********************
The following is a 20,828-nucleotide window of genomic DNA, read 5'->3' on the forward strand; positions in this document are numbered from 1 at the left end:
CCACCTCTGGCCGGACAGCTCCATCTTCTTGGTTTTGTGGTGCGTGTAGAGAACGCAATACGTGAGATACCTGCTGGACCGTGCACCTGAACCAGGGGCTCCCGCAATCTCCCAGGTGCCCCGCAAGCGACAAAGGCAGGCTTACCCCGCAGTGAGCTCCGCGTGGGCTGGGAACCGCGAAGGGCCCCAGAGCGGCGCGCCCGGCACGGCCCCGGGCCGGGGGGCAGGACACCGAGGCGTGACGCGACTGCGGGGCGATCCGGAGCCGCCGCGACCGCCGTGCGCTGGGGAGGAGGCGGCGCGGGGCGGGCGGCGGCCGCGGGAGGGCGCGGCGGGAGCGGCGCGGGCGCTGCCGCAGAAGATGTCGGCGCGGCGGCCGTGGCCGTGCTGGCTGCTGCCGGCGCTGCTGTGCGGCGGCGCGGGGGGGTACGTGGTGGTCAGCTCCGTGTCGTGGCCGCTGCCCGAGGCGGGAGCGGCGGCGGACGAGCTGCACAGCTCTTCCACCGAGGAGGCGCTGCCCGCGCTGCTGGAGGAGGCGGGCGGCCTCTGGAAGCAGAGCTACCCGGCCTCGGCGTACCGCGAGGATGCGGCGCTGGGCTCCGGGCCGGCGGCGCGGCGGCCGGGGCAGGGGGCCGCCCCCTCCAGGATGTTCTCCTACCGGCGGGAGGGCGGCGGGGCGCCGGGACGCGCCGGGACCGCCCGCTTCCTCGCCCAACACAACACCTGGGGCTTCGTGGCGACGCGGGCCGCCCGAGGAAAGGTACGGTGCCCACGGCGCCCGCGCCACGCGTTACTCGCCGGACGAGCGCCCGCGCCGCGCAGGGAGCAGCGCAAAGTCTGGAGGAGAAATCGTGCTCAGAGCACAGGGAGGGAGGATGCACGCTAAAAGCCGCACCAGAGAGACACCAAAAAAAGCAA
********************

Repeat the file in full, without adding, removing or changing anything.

The following is a 20,828-nucleotide window of genomic DNA, read 5'->3' on the forward strand; positions in this document are numbered from 1 at the left end:
CCACCTCTGGCCGGACAGCTCCATCTTCTTGGTTTTGTGGTGCGTGTAGAGAACGCAATACGTGAGATACCTGCTGGACCGTGCACCTGAACCAGGGGCTCCCGCAATCTCCCAGGTGCCCCGCAAGCGACAAAGGCAGGCTTACCCCGCAGTGAGCTCCGCGTGGGCTGGGAACCGCGAAGGGCCCCAGAGCGGCGCGCCCGGCACGGCCCCGGGCCGGGGGGCAGGACACCGAGGCGTGACGCGACTGCGGGGCGATCCGGAGCCGCCGCGACCGCCGTGCGCTGGGGAGGAGGCGGCGCGGGGCGGGCGGCGGCCGCGGGAGGGCGCGGCGGGAGCGGCGCGGGCGCTGCCGCAGAAGATGTCGGCGCGGCGGCCGTGGCCGTGCTGGCTGCTGCCGGCGCTGCTGTGCGGCGGCGCGGGGGGGTACGTGGTGGTCAGCTCCGTGTCGTGGCCGCTGCCCGAGGCGGGAGCGGCGGCGGACGAGCTGCACAGCTCTTCCACCGAGGAGGCGCTGCCCGCGCTGCTGGAGGAGGCGGGCGGCCTCTGGAAGCAGAGCTACCCGGCCTCGGCGTACCGCGAGGATGCGGCGCTGGGCTCCGGGCCGGCGGCGCGGCGGCCGGGGCAGGGGGCCGCCCCCTCCAGGATGTTCTCCTACCGGCGGGAGGGCGGCGGGGCGCCGGGACGCGCCGGGACCGCCCGCTTCCTCGCCCAACACAACACCTGGGGCTTCGTGGCGACGCGGGCCGCCCGAGGAAAGGTACGGTGCCCACGGCGCCCGCGCCACGCGTTACTCGCCGGACGAGCGCCCGCGCCGCGCAGGGAGCAGCGCAAAGTCTGGAGGAGAAATCGTGCTCAGAGCACAGGGAGGGAGGATGCACGCTAAAAGCCGCACCAGAGAGACACCAAAAAAAGCAA